Mike King is sitting in an airport Saturday, on his way back from where he’s been training in Florida to spend a few days with his family in Rhode Island before heading off to spring training.

There’s a speaker nearby him somewhere and announcements from an attendant at an airline desk interrupt him a couple times, but he wants to tell this story about Jay Bell that really drew him to the RailRiders’ new manager.

“I absolutely love the guy,” said King, who spent most of his 2018 season with Bell in Double-A Trenton. “I mean, I’m telling you, you’re not going to hear anyone speak poorly about this man throughout the organization. Everyone calls him the GOAT. … He’s a very nice guy. He’s a players coach, but he also demands excellence of everybody. He has a feel.”

This one particular story stands out for King.

First thing you should know about King: he’s a student of the game. The 23-year-old righty out of Boston College loves scouting reports and video and stats and carefully stitching together a gameplan before he takes the mound every start. Each pitch he throws has a purpose. It’s part of the reason he put up an 11-5 record with a 1.79 ERA across three levels of the minors last season.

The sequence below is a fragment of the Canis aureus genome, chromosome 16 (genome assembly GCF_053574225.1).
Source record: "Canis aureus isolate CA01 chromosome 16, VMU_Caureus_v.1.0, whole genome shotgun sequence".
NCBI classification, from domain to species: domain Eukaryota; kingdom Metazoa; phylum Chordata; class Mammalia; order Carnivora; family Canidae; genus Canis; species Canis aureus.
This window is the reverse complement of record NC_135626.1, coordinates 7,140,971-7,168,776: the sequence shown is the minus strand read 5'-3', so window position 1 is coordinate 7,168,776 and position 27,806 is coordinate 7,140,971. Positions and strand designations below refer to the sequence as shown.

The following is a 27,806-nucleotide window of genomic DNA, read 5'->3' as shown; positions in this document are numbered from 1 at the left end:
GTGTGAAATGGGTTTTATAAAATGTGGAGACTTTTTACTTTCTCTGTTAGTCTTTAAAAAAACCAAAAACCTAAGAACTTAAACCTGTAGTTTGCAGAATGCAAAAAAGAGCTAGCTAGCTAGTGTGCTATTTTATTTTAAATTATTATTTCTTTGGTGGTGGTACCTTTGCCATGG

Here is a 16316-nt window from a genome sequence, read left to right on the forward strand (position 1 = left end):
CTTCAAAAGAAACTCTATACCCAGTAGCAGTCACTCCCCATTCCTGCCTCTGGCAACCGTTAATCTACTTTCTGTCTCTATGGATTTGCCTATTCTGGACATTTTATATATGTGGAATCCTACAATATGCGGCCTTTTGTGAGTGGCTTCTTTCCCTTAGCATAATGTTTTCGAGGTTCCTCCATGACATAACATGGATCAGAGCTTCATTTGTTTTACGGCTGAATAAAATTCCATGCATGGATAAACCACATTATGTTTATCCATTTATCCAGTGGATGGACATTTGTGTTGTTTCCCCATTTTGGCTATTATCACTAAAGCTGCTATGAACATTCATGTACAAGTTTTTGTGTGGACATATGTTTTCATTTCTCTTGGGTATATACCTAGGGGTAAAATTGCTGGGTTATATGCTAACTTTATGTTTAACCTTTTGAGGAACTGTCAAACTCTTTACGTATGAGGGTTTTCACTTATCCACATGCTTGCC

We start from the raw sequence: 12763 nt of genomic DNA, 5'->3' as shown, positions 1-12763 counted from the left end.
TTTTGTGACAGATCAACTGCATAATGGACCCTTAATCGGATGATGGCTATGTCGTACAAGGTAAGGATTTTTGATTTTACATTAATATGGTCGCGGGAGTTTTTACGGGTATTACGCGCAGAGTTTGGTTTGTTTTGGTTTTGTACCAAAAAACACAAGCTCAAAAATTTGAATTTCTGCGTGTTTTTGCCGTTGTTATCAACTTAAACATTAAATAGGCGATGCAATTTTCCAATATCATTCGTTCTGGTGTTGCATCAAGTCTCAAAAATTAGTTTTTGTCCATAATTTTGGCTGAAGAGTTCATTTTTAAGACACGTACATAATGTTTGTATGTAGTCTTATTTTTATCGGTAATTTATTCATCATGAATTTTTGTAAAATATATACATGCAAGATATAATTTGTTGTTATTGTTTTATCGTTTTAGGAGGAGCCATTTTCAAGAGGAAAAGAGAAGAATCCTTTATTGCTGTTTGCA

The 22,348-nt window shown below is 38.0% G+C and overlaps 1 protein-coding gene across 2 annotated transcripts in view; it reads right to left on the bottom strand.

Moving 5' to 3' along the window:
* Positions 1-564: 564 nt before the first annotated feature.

King figures this happened around his fifth or so start with Trenton. There was a lefty hitter in the lineup — he can’t remember who it was exactly — who loved to pull the ball and the Thunder would typically throw on an overshift.

He wanted the ball in, but I felt like I could expose him in-in, like a little bit too far in where I could get him hacking in there,” said King, who has grown to love breaking a two-seam fastball across lefty hitters’ front hips.

That much played into the scouting report.

JOHN BlAINE / THE TRENTONIAN

King had a plan, though, that went a bit against the grain. The guy’s first at-bat, King wanted to pound him away and try to get him to hit it to the left side. He told pitching coach Tim Norton that he wanted the hitter to think this was the plan to get him out, to get him focused the outer part of the plate. Then in his second and third at-bats, he’d pound him inside. Norton liked the plan, too. Just had to make sure the defense was aligned properly behind him to make it work.

I want to attack him away by throwing five, six, seven, however many it takes, fastballs away in his first at-bat,” King said. “We executed perfectly. He hit a weak chopper to shortstop.

“And nobody was there because of the shift.”

King wasn’t happy and he made that abundantly clear — “I, being the young person that I am, showed some emotion on the mound,” he said — and Bell wasn’t happy about that. When King got back to the dugout, he got an earful from Bell. King said he deserved it, too.

He’s yelling at me like, ‘You cannot show us up. Show all that privately. (Can’t) show us up in terms of that,’” King said. “I still was in my aggressive mood, so I told him why (I was mad).”

King told him about the plan he and Norton worked out, and Norton stepped in to confirm to it to Bell. Norton said something got lost in translation, and it was never communicated to Bell and the defense.